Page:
Do we mean what we say? The title of this post is a sentence used by many politicians when there is a leadership speculation. It is often proven to be false. In fact, when the statement is made, we can be sure that a leadership spill is imminent. It was unusual then that Julie Bishop as deputy leader of the liberal party, did not use that term when she spoke yesterday. She distanced herself from Tony Abbott, stating that the deputy position is not deputy to the person, but deputy to the position.
Also Malcolm Turnbull had been silent on issues of leadership of late. He chose not to cause division in the party by not saying anything at all. If he indeed said that the leader had his full support, we would know that he was thinking about a leadership challenge.
Political speak these days had been prophesied by George Orwell in his book 1984 as well as in his essay “Politics and the English Language”. Orwell says that the use of language can corrupt thought.What the government does in promoting a certain dialogue in the media, is direct the way that people ought to think.
Stanley Cohen in the 60’s coined the term “moral panic”. That is the use of media by politicians and other public figures to shape the thoughts of the people. It is often used to promote an agenda of the government such as asylum seekers; creating an us and them mentality.
The corruption of the English language means that the common use of a word is no longer what the dictionary definition is. For example ‘Homophobia’ The word is comprised of two parts, originating from the Greek. Homo meaning the same and phobia meaning an intense fear. Put together, Homophobia means the fear of the same ( sex if we are taking the word Homo being as short for homosexual). The word Homophobia has come to mean not an intense fear of homosexuals, but rather a hatred and comtempt for those who are same sex attracted.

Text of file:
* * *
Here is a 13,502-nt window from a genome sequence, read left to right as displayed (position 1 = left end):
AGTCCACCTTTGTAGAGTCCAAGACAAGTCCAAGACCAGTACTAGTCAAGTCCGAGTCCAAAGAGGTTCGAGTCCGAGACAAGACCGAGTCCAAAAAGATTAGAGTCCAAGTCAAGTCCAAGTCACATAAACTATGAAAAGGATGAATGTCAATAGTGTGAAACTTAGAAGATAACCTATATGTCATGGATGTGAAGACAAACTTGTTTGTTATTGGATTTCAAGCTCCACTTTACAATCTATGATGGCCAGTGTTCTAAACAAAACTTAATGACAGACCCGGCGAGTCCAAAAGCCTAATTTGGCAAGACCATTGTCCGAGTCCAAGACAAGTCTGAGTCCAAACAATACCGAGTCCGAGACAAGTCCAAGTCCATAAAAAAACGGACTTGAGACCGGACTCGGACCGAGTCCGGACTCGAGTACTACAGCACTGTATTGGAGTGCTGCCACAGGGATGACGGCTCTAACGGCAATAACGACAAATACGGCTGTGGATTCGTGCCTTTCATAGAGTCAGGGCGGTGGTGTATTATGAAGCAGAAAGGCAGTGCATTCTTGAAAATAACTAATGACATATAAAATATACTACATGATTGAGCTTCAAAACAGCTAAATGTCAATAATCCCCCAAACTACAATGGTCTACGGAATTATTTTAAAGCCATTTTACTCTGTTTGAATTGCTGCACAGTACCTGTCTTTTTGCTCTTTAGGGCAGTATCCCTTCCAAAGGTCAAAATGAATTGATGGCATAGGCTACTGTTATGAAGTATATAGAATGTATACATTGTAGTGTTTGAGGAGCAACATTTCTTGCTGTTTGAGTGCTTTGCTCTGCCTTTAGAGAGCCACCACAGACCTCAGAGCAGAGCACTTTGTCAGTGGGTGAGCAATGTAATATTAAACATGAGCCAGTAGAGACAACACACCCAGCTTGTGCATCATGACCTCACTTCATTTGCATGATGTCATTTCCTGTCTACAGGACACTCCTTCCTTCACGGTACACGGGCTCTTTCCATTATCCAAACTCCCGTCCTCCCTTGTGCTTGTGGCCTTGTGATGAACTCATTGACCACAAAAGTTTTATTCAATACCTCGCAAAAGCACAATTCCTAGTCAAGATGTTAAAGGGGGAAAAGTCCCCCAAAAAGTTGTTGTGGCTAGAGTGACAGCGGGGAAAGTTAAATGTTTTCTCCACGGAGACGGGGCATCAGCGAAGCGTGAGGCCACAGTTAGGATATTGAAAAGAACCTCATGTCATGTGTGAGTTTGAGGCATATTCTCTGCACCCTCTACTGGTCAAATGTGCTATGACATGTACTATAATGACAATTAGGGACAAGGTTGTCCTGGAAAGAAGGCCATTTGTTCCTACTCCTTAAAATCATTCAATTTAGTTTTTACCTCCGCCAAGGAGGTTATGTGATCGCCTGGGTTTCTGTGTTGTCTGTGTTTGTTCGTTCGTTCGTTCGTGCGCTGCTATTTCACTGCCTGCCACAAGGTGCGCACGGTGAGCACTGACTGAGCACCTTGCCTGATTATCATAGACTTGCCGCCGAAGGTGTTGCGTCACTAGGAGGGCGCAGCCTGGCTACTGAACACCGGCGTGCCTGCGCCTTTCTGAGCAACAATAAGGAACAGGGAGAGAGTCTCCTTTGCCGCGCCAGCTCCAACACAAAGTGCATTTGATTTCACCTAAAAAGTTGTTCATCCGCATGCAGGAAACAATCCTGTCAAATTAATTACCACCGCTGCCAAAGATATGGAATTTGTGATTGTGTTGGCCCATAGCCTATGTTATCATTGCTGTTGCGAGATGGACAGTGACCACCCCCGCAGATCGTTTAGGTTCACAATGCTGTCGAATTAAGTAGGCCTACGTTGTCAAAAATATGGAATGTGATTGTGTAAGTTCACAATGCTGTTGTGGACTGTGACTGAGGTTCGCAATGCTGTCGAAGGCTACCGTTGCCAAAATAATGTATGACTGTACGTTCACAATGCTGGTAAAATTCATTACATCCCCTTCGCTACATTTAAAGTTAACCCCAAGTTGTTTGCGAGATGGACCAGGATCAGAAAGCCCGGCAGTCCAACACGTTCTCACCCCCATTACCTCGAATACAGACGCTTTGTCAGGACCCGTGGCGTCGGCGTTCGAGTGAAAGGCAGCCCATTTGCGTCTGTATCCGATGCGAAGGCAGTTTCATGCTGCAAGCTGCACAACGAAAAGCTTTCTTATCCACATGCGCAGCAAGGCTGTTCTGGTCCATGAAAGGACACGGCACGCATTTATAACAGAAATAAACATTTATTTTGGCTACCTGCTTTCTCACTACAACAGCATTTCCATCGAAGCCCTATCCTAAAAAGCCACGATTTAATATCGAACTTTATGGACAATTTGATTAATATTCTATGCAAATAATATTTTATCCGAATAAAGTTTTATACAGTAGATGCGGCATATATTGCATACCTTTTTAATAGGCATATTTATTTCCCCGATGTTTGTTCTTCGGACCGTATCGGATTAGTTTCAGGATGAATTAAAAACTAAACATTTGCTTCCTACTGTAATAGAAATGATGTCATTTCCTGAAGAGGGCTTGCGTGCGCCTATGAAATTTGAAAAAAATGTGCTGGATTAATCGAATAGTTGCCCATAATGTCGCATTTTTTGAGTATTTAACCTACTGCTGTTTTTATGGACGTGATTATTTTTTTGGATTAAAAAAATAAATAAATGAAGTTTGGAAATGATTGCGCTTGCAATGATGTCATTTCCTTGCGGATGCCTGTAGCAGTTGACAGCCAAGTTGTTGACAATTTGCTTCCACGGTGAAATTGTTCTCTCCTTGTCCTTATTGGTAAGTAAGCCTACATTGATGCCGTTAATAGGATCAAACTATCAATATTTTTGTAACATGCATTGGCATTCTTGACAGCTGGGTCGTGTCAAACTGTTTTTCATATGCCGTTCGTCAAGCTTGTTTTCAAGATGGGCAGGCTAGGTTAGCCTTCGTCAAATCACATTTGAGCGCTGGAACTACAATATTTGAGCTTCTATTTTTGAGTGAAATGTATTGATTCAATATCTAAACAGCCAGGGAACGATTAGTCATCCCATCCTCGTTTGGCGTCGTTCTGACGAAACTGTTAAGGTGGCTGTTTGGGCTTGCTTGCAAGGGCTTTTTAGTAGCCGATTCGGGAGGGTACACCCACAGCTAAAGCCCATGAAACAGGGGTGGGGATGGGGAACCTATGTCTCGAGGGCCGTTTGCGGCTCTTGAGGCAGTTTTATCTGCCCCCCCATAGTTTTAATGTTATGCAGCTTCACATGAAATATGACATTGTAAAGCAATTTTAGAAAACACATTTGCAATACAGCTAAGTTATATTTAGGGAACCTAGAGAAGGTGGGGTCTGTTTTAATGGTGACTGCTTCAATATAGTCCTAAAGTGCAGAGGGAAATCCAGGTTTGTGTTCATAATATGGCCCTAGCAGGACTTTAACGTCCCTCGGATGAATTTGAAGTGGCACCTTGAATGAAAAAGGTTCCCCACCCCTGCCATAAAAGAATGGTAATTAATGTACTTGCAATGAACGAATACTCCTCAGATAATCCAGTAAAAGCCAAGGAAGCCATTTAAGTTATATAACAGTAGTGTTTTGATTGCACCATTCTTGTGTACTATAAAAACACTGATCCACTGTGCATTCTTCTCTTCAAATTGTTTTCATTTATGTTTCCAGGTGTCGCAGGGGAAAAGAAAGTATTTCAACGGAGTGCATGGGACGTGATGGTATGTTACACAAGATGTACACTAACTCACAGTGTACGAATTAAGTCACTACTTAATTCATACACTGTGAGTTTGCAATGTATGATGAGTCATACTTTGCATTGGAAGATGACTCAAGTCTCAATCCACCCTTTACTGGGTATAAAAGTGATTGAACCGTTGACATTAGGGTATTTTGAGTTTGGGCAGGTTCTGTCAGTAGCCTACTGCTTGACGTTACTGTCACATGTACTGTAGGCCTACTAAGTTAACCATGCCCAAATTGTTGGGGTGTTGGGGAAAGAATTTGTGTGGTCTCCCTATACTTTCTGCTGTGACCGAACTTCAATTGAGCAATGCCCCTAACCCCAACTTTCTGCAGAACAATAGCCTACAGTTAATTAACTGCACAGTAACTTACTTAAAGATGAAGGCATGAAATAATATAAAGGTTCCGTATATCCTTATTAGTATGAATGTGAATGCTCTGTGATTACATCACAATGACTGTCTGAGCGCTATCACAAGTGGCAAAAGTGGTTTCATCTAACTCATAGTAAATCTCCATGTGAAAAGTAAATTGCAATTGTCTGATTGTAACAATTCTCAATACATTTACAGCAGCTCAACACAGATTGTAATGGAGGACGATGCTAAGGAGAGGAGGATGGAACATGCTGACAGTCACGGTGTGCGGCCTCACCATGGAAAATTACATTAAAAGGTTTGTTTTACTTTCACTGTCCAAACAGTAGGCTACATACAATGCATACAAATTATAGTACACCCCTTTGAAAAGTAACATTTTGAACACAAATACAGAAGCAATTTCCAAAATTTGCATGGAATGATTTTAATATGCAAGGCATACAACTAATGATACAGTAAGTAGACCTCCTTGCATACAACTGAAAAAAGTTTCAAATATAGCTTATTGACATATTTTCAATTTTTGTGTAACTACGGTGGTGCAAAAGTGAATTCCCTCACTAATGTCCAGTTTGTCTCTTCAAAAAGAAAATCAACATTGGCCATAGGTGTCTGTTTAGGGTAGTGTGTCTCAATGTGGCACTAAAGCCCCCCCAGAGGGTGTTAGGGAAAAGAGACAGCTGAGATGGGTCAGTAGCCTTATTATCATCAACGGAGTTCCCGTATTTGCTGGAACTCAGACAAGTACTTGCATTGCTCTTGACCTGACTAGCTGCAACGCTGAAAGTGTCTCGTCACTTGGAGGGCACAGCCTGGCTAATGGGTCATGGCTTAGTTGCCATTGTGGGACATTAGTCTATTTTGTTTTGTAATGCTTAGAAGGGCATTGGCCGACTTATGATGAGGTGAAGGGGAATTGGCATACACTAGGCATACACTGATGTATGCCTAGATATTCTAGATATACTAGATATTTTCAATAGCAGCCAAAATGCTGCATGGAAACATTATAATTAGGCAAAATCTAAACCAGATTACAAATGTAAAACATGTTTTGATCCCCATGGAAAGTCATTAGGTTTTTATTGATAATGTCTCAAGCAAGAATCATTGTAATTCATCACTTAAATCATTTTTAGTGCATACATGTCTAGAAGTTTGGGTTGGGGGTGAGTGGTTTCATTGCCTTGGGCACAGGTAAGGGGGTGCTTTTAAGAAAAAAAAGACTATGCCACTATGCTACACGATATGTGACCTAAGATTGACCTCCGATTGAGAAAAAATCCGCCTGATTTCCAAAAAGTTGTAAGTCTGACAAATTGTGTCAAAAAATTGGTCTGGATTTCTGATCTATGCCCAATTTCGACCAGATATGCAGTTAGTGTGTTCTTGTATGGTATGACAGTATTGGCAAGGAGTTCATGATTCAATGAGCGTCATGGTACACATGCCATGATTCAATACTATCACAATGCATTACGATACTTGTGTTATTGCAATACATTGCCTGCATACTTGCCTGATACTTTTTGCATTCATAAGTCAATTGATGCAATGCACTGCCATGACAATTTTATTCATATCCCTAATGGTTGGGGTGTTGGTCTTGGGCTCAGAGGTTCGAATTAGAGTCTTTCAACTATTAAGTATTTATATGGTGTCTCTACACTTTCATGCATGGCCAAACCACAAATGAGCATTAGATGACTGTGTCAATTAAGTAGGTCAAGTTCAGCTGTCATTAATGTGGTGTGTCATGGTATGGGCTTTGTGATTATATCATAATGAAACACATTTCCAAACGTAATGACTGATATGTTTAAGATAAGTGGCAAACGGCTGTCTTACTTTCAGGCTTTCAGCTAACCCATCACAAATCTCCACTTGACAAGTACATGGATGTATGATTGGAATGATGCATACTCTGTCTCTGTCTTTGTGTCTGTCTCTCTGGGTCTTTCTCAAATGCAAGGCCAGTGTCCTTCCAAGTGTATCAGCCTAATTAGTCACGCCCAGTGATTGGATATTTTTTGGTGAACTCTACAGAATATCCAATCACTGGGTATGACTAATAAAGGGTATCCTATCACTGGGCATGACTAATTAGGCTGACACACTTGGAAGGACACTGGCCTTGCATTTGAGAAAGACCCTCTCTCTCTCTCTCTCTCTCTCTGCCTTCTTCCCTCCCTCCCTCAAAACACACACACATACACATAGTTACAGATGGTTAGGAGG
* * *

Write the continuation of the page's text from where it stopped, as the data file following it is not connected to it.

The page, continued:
As George Orwell says in his essay, There is a solution. The solution is to get back to the basics.
Pauline Hanson was very right to ask for the definition of the word xenophobia. Before it was used in the 60 minutes interview with Pauline Hanson, this word was hardly ever used in conversational English. The word Xenos is Greek meaning stranger or alien or indeed foreign. Xenophobia has come to mean something totally different… that is racist.
Getting back to basics involves no thought really. It is saying it as it is. Saying what you really mean instead of trying to hide your views or disguise them using ‘politically correct’ language. War is NOT peace, black is NOT white, wrong is NOT right. An invasion of a country these days is termed as troop advancement into occupied territory. Please… its called invasion.
How does one start a move to combat this movement of language abuse? It starts with you. The writer of tomorrow. These days it is so simple to have an opinion, and it is so simple to share it. Get on your blog, get on facebook or twitter, or whatever platform you use to express your views and say what you really mean. Of course in academic writing a certain level of language skills is desired to be shown, but cut out the rhetoric. Use words that can be commonly understood by the level of scholar that you would like to reach. If you arent sure what that is, then go for the lowest common denominator. Use the KISS principle of language; that is Keep it Simple Stupid.